Resources & Blog
Recent Articles & Resources
This post is the first of a three-part discussion of when to file a cert petition, looking at how to evaluate factors that may it more likely for cert to be granted, as well as the strategy of filing for cert.
A federal judge in Texas has granted a nationwide injunction that temporarily halts the new federal overtime rule change that was set to go into effect on December 1st. This ruling is big news for many ministries.
Can you tell when you, or a colleague, or an employee needs additional help, such as counseling? Here are a couple of ways to tell—but could they have implications in the workplace?
In this three-part series, we’ll explore some of the pros and cons of handling the appeal yourself as trial counsel, handing the case over to appellate counsel, and whether there is any better solution.
The point of this recent case is that Title VII does not cover sexual orientation discrimination, but the court wishes that it did.
Many of our potential clients are sure that they want to file a lawsuit, but few have actually thought through—or even realize—the many costs and benefits to doing so. Before filing a lawsuit, you should do a cost-benefit analysis. Identify and then weigh the pros and cons. This seven-part series explores some things to consider when deciding whether a lawsuit is the best way to go.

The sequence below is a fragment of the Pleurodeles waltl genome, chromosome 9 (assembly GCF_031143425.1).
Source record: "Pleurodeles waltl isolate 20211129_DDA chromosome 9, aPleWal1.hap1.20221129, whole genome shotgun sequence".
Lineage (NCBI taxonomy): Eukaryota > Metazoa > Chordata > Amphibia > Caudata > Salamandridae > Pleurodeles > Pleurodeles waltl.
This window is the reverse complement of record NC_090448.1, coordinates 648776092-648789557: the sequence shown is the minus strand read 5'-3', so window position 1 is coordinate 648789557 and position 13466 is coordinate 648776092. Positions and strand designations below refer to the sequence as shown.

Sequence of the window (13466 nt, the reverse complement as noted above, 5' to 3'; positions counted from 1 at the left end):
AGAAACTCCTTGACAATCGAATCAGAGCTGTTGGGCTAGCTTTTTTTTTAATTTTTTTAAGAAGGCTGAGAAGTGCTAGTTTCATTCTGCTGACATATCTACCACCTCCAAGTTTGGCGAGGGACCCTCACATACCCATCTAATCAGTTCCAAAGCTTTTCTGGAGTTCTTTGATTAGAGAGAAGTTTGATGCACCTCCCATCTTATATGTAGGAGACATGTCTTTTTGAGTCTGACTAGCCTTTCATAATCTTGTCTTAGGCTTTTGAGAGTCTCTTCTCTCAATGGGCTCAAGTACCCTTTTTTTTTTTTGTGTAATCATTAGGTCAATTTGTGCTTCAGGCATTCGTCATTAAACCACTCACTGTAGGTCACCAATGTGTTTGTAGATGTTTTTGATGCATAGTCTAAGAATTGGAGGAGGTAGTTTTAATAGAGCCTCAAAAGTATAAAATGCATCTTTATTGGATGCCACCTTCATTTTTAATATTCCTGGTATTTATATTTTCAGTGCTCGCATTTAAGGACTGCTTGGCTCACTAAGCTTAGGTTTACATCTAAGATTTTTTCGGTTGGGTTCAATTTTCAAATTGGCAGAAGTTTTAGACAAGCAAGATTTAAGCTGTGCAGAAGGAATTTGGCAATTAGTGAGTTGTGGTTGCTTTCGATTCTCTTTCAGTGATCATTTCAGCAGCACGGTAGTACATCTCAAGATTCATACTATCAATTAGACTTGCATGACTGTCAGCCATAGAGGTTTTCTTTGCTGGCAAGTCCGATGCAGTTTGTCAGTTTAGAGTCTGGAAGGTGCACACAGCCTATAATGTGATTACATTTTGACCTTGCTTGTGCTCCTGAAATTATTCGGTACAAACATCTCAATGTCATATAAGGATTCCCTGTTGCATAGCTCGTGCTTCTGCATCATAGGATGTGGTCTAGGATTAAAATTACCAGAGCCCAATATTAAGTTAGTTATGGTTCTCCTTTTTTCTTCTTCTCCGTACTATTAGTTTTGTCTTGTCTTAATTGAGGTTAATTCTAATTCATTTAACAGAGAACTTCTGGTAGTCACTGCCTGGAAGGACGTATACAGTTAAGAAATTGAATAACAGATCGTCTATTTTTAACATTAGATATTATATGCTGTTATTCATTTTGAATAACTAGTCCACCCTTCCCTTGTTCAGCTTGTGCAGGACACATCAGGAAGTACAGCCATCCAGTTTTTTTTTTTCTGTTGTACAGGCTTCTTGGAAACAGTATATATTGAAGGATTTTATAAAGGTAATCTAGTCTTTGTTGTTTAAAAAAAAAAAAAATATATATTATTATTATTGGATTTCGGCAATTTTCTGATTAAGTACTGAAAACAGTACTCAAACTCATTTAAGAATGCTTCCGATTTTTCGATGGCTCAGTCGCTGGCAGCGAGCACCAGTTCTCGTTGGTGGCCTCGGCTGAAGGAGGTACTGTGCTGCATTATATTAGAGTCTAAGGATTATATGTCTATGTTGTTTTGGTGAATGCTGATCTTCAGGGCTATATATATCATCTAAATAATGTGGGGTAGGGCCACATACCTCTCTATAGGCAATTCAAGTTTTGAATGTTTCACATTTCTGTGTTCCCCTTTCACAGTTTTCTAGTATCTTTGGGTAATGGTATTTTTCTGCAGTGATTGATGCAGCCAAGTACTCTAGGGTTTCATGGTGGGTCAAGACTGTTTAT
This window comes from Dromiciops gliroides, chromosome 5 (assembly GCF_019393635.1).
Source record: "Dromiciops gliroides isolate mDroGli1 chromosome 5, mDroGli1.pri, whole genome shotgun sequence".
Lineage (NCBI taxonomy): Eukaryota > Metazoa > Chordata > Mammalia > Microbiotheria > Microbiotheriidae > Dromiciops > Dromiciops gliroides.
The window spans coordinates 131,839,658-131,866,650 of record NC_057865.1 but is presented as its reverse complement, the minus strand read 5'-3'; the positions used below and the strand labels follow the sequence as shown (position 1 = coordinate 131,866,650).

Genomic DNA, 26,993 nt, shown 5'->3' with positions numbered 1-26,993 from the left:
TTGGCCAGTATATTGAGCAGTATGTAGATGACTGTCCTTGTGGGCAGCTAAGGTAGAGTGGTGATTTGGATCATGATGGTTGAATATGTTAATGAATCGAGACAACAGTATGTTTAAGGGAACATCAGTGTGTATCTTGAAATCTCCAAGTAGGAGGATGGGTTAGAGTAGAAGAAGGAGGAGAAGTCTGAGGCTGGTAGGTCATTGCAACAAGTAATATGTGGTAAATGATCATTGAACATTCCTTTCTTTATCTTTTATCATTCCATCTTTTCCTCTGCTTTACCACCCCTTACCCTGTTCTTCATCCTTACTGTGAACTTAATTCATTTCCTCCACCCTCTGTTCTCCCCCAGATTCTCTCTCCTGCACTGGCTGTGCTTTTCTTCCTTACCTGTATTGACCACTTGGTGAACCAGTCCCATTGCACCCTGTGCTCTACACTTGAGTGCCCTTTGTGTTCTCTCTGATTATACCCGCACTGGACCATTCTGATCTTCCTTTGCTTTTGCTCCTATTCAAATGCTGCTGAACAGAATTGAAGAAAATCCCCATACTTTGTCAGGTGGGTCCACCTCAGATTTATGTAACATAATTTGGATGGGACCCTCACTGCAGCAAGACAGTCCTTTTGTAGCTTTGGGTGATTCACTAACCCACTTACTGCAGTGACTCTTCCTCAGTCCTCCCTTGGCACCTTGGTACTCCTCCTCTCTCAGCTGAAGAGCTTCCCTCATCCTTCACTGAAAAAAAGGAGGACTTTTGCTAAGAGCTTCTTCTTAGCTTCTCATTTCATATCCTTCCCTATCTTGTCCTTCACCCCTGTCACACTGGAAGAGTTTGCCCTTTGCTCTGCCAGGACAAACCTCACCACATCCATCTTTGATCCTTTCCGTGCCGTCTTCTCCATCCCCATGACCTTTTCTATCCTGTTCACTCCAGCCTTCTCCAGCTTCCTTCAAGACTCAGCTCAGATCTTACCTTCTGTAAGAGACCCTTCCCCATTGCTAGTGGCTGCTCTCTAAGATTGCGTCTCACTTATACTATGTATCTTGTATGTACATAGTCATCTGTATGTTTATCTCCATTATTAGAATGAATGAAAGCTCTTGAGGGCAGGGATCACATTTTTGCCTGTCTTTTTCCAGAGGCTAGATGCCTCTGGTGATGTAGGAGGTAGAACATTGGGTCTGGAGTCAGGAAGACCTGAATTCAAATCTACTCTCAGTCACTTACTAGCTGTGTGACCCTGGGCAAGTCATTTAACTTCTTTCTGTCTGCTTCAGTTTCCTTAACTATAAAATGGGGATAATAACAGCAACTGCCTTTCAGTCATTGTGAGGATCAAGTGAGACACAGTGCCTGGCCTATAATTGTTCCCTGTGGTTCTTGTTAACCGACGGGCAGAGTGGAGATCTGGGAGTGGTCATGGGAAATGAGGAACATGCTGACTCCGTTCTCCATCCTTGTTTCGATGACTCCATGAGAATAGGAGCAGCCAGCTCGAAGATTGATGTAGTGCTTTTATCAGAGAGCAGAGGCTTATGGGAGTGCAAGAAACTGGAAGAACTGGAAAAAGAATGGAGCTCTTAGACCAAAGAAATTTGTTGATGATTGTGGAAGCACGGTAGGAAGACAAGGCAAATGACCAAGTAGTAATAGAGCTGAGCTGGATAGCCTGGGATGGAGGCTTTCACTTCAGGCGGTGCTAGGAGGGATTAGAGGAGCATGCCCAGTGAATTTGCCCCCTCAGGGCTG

A few years back, values-based referrals by counselors were proper under the American Counseling Association (ACA) Code of Ethics if done tactfully, so as not to wound the client, and were ethically permissible if the therapist, because of personal beliefs, could not provide what the client was seeking. Since we first reported on this issue, several big changes have altered that premise, most importantly, a major change in the ACA Code of Ethics.
Pastors work tirelessly preparing for sermons, counseling parishioners, and managing other administrative aspects of running a church. A teacher at a religious school spends countless hours developing lesson plans, and even more instructing students on matters of doctrine. A missionary’s work in the field does not fit the traditional 9 to 5 work day, and the person may be “on call” nearly 24-7. Often, religious workers, driven by a sense of calling, work far more than a 40-hour-work week. Does a religious organization have to pay overtime under a federal law called the Fair Labor Standards Act (FLSA)? While the answer used to be “most likely not,” a recent change in the rules governing when overtime must be paid creates some confusion, and probably a mixed result.
Privacy law in Europe (also known as data protection law) became an important issue for organizations both in and outside Europe in about 2000 when tough rules around use of ‘data’ were introduced. The need for the law was attributed to the explosion in generation and use of data as a result of the advancement of the electronic age.
Hi Theresa! A recent issue of the online newsletter Missions Interlink from New Zealand has an article about the 2016 “Health and Safety at Work Act” and its application for missions.